Using Fiction to Promote Students’ Critical Thinking

Parlindungan Pardede

Universitas Kristen Indonesia


The importance of Critical reading (CT) to support every individual’s success in academic, personal and social life has long been acknowledged. The accelerating advancement of technology makes the need for CT more crucial. However, due to various factors, CT development through the educational process has not been satisfactory. This article reviews current ideas and studies on the nature of CT, the nature of fiction and their role in developing CT. To get ideas about how to implement using fiction to promote CT, the article ends with the practical description of a step by step of using fiction to promote CT through an instructional model.

Keywords: critical thinking, fictions, EFL


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The notions of critical thinking were acknowledged about 2500 years ago when Socrates introduced the need for promoting human reasoning skills quality by developing the Socratic Method, the process of questioning which constitutes the early criteria of what we know today as Critical Thinking (CT). CT was in vacuum for 20 centuries until Descartes revived and implemented it in the 17th century (Rfaner, 2006). However, it begins to be a prominent component in educational programs by the mid of the 20th century after Dewey (1934) contended that the fundamental purpose of the education system should be learning to think which he referred to as “reflective thinking” and an “active, persistent, and careful consideration of a belief or supposed form of knowledge in the light of grounds which support it” (p. 9).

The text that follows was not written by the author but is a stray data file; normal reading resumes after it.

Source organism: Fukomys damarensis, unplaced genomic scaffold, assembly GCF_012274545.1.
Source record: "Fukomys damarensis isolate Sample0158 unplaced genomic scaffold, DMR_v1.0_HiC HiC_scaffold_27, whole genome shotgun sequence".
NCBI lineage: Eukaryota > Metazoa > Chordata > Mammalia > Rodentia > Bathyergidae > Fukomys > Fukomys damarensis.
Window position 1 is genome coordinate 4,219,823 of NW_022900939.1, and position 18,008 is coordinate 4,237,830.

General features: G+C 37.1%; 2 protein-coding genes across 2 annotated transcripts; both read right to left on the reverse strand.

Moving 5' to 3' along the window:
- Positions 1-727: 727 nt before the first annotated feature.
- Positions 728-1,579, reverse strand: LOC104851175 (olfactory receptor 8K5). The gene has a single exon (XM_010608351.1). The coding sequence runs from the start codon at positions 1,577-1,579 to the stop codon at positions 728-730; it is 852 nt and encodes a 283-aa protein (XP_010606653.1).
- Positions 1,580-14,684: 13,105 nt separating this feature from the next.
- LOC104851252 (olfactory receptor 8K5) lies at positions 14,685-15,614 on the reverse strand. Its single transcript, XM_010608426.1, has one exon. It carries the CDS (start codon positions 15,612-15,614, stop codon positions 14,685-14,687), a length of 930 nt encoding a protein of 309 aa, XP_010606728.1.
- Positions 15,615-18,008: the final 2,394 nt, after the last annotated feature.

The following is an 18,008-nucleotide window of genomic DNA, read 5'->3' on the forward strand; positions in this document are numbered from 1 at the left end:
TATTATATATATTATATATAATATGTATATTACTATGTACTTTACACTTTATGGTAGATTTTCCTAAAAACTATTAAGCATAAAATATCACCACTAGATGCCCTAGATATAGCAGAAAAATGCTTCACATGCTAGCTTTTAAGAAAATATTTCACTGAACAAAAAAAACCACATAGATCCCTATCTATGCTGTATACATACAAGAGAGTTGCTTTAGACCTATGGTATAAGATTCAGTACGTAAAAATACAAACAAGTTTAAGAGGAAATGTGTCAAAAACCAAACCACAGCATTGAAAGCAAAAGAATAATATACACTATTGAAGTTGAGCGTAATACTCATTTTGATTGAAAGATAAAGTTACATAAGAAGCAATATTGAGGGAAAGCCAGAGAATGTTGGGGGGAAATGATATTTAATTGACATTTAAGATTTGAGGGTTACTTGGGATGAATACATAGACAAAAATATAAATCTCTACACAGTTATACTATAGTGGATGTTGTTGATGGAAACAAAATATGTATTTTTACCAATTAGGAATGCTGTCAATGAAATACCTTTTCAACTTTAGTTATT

Prompted by Dewey’s ideas, the high importance of CT for one’s academic success and social life keeps on being accentuated in western education (Facione, 2015; Moon, 2008). The need for CT was later strengthened by the accelerating advancement of technology which keeps on overloading people with information. Ease of accessing a wealth of information requires people to think critically so that they can discriminate factual from fake information; see logical connections between ideas; be open-mindedly view things from diverse perspectives; identify, construct and evaluate problems and get relevant information to solve them. The World Economic Forum even suggested that in the present economy of constant change and disruption, CT is a skill vital to surviving (Gray, 2016). The vital of CT has recently become ‘a buzz word’ among educators in the whole world.

Unfortunately, CT development among students is still unsatisfactory. Hirose (1992, p. 1), reported that many students today “lack the basic skills to function effectively when they enter the workforce. A common complaint is that entry-level employees lack the reasoning and critical thinking abilities needed to process and refine information”. This is clarified by Belkin’s (2017) report that large groups of seniors at about half of 200 U.S. colleges scored only at basic or below basic levels, and even at “high-profile colleges” over a third of seniors scored “below-basic skills.” In line with this, Berr’s (2016) survey of over 76,000 managers and executives revealed that 60% of new college graduates lack critical thinking skills.

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